Clara Bow loved dogs. She is reported to have said once: "The more I see of men, the more I like dogs". One of the dogs she had was a cocker spaniel -Diablo- who died in 1941 at age ten. Shown below is a three-page, very sweet eulogy that Clara wrote for him. Here it is:
Source: heritage auctions/ reproduced with permission
(handwritten) Read this, sons-
The dictating is mine, but not the typewriting
The black cocker spaniel
(Dedicated to Diablo)
Listen, I am saying this to you, as you lie asleep, one little paw crumbled under your cheek and the black curls stickily wet on your damp forehead.
I have stolen, stolen close to your crib alone. Just a few moments ago as I sat reading, a hot wave of remorse came over to me. I couldn't resist it.... guiltily I came to your basket.
These are the things I was thinking Dobbie.... I had been cross to you. I scolded you because you jumped on me with your wet and muddy little paws and ruined my favorite pyjamas.... and stained my new bedroom slippers. I spanked you for pulling off the table cloth and breaking several pieces of my coffee set. I called out angrily when I noticed you had dragged some of my things onto the floor.
At breakfast I found fault too. You spilled your food... you gulped down your biscuits in a hurry... I lost my temper when I called to you and there you were playing with King and not paying any attention to my call and whistle.
Then it started all over again.. this afternoon as I drove in, I spied you digging holes in my favorite flower patch- and they were holes alright. If you had to dig, plant and buy those seeds you'd feel the same way I did.. and yet, why should I be so small about such petty trifles.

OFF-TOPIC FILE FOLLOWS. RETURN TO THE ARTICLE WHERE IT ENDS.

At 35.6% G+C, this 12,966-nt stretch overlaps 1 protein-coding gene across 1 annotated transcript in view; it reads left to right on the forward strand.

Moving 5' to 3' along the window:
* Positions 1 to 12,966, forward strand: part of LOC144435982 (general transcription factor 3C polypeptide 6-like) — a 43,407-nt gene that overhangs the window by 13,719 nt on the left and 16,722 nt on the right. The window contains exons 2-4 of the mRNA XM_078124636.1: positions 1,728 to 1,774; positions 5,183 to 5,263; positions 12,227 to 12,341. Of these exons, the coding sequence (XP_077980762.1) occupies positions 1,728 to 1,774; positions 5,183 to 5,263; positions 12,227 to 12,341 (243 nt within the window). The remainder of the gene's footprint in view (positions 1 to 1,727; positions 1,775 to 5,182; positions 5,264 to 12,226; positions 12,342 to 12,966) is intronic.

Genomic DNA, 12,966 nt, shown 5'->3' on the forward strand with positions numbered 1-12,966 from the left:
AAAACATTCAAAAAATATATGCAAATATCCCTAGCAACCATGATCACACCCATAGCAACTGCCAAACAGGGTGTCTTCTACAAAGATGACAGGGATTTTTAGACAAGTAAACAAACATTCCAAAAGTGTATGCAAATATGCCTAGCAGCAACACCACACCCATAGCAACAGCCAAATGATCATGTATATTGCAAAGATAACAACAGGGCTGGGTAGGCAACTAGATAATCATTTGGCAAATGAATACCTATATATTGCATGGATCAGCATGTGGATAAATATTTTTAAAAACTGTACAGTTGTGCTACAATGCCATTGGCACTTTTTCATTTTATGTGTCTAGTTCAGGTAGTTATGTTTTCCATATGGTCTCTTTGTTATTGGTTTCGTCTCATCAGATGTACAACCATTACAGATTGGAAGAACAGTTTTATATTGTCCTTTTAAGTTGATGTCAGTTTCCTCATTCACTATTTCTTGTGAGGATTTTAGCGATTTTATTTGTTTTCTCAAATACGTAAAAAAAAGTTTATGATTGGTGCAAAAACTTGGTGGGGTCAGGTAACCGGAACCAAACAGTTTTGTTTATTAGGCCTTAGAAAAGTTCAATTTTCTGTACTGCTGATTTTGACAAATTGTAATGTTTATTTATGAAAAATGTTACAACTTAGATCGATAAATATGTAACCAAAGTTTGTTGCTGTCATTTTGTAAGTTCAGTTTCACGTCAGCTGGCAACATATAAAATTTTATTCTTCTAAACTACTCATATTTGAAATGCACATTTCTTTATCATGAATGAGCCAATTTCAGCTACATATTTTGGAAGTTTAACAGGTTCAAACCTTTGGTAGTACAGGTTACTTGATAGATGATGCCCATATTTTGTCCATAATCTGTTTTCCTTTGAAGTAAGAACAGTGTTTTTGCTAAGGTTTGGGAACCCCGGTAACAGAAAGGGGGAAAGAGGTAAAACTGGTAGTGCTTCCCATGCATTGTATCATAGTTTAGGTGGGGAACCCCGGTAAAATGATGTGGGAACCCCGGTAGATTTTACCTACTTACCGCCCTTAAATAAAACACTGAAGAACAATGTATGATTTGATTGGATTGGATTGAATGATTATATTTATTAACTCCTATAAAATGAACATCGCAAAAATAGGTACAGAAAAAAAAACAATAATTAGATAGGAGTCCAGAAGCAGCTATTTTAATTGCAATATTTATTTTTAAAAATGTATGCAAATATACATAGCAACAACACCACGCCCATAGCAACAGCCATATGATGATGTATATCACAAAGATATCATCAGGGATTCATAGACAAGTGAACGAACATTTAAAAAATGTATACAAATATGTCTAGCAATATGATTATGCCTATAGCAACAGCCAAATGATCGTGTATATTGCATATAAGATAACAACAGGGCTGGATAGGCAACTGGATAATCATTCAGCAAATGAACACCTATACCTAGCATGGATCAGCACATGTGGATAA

Do you remember later, when I was resting on the front porch watching the beautiful moon rise, how you came in softly, timidly with a sort of hurt, haunted look in your eyes? When I turned to you impatient at the interruption, you hesitated at the door. "What do you want?" I snapped.
You just looked at me, so sadly, then turned and ran towards me, jumped right on my lap and buried your cold little nose in my hands with such affection, which, God who is kind to all living, must have set blooming in your heart, and which neglect could not wither. And then you were gone, pattering into my room and crawled into your basket for the night.
Well, Dobbie, it was shortly afterwards, when, after reading awhile, the book slipped from my hands and a terrible sickening fear came over me. Suddenly I saw myself as I really was, in all my selfishness, and I felt sick at heart.
What had habit done to me? The habit of complaining, of finding fault, of reprimanding you. All of these were my rewards to you for being a little dog. It was not that I didn't love you; it was just that I expected too much of a little puppy. And there was so much that was good and fine in your little dog character. You did not deserve my treatment of you, Dobbie. The little heart of you was as big as the dawn itself over the desert hills. All this was shown by your spontaneous impulse to rush in and kiss me goodnight.
Nothing else matters tonight Dobbie dear. I have come to your bedside in the darkness and I have knelt there, choking with emotion and so ashamed. It is a feeble atonement. I know that you wouldn't understand these things, yet I must say what I am saying. I make a new resolve that tomorrow I will be a real pal to you- and more tolerant with you. When impatient words come I will bite my tongue and say- as if it were a ritual- "He is nothing but a little doggy!"
I'm afraid I have visioned you as a little human being. Yet as I see you now Dobbie, crumbled and weary in your little basket, I see that you are yet only a baby.
Dear little Dobbie, here on my penitent knees, I kiss your little curls- if it were not for waking you I would snatch you up in my arms and crush you to my breast.
Tears come, and heartache and remorse, and I think, a richer, deeper love, when you ran to me through the porch door and wanted to kiss me!